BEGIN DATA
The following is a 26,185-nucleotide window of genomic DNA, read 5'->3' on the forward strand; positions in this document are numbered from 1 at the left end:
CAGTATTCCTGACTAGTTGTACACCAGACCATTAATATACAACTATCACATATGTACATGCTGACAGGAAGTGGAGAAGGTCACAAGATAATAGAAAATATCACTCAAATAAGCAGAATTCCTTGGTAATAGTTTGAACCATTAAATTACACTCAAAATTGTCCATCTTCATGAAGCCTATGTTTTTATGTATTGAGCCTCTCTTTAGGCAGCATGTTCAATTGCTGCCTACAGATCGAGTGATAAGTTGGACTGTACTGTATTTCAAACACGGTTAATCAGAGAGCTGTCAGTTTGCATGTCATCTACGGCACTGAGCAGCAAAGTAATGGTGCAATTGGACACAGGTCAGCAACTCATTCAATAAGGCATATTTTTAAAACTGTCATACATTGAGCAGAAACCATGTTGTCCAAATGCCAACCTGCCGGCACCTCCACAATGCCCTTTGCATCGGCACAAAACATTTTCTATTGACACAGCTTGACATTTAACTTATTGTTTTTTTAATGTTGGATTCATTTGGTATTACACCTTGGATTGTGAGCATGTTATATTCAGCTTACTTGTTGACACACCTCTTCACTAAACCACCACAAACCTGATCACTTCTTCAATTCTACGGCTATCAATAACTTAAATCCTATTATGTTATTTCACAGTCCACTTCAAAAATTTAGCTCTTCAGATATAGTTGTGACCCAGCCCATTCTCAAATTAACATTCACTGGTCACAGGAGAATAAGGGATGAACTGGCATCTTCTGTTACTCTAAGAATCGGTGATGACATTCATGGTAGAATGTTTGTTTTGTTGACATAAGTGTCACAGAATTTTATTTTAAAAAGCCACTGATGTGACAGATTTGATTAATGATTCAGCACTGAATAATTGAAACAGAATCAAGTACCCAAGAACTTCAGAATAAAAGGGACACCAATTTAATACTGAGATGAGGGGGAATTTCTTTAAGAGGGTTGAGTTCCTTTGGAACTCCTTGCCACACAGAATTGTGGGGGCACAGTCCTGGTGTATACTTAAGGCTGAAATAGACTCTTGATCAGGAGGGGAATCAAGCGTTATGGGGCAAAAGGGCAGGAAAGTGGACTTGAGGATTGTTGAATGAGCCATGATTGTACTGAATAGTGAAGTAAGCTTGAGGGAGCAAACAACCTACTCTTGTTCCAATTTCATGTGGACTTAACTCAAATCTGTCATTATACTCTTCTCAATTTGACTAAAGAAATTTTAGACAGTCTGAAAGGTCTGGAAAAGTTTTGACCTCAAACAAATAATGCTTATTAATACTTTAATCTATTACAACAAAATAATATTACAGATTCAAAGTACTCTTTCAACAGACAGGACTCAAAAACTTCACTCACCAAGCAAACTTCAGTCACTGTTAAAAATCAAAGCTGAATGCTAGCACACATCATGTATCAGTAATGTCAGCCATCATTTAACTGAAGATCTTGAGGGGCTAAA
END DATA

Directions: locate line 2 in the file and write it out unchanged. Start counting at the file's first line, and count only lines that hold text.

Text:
CAGTATTCCTGACTAGTTGTACACCAGACCATTAATATACAACTATCACATATGTACATGCTGACAGGAAGTGGAGAAGGTCACAAGATAATAGAAAATATCACTCAAATAAGCAGAATTCCTTGGTAATAGTTTGAACCATTAAATTACACTCAAAATTGTCCATCTTCATGAAGCCTATGTTTTTATGTATTGAGCCTCTCTTTAGGCAGCATGTTCAATTGCTGCCTACAGATCGAGTGATAAGTTGGACTGTACTGTATTTCAAACACGGTTAATCAGAGAGCTGTCAGTTTGCATGTCATCTACGGCACTGAGCAGCAAAGTAATGGTGCAATTGGACACAGGTCAGCAACTCATTCAATAAGGCATATTTTTAAAACTGTCATACATTGAGCAGAAACCATGTTGTCCAAATGCCAACCTGCCGGCACCTCCACAATGCCCTTTGCATCGGCACAAAACATTTTCTATTGACACAGCTTGACATTTAACTTATTGTTTTTTTAATGTTGGATTCATTTGGTATTACACCTTGGATTGTGAGCATGTTATATTCAGCTTACTTGTTGACACACCTCTTCACTAAACCACCACAAACCTGATCACTTCTTCAATTCTACGGCTATCAATAACTTAAATCCTATTATGTTATTTCACAGTCCACTTCAAAAATTTAGCTCTTCAGATATAGTTGTGACCCAGCCCATTCTCAAATTAACATTCACTGGTCACAGGAGAATAAGGGATGAACTGGCATCTTCTGTTACTCTAAGAATCGGTGATGACATTCATGGTAGAATGTTTGTTTTGTTGACATAAGTGTCACAGAATTTTATTTTAAAAAGCCACTGATGTGACAGATTTGATTAATGATTCAGCACTGAATAATTGAAACAGAATCAAGTACCCAAGAACTTCAGAATAAAAGGGACACCAATTTAATACTGAGATGAGGGGGAATTTCTTTAAGAGGGTTGAGTTCCTTTGGAACTCCTTGCCACACAGAATTGTGGGGGCACAGTCCTGGTGTATACTTAAGGCTGAAATAGACTCTTGATCAGGAGGGGAATCAAGCGTTATGGGGCAAAAGGGCAGGAAAGTGGACTTGAGGATTGTTGAATGAGCCATGATTGTACTGAATAGTGAAGTAAGCTTGAGGGAGCAAACAACCTACTCTTGTTCCAATTTCATGTGGACTTAACTCAAATCTGTCATTATACTCTTCTCAATTTGACTAAAGAAATTTTAGACAGTCTGAAAGGTCTGGAAAAGTTTTGACCTCAAACAAATAATGCTTATTAATACTTTAATCTATTACAACAAAATAATATTACAGATTCAAAGTACTCTTTCAACAGACAGGACTCAAAAACTTCACTCACCAAGCAAACTTCAGTCACTGTTAAAAATCAAAGCTGAATGCTAGCACACATCATGTATCAGTAATGTCAGCCATCATTTAACTGAAGATCTTGAGGGGCTAAA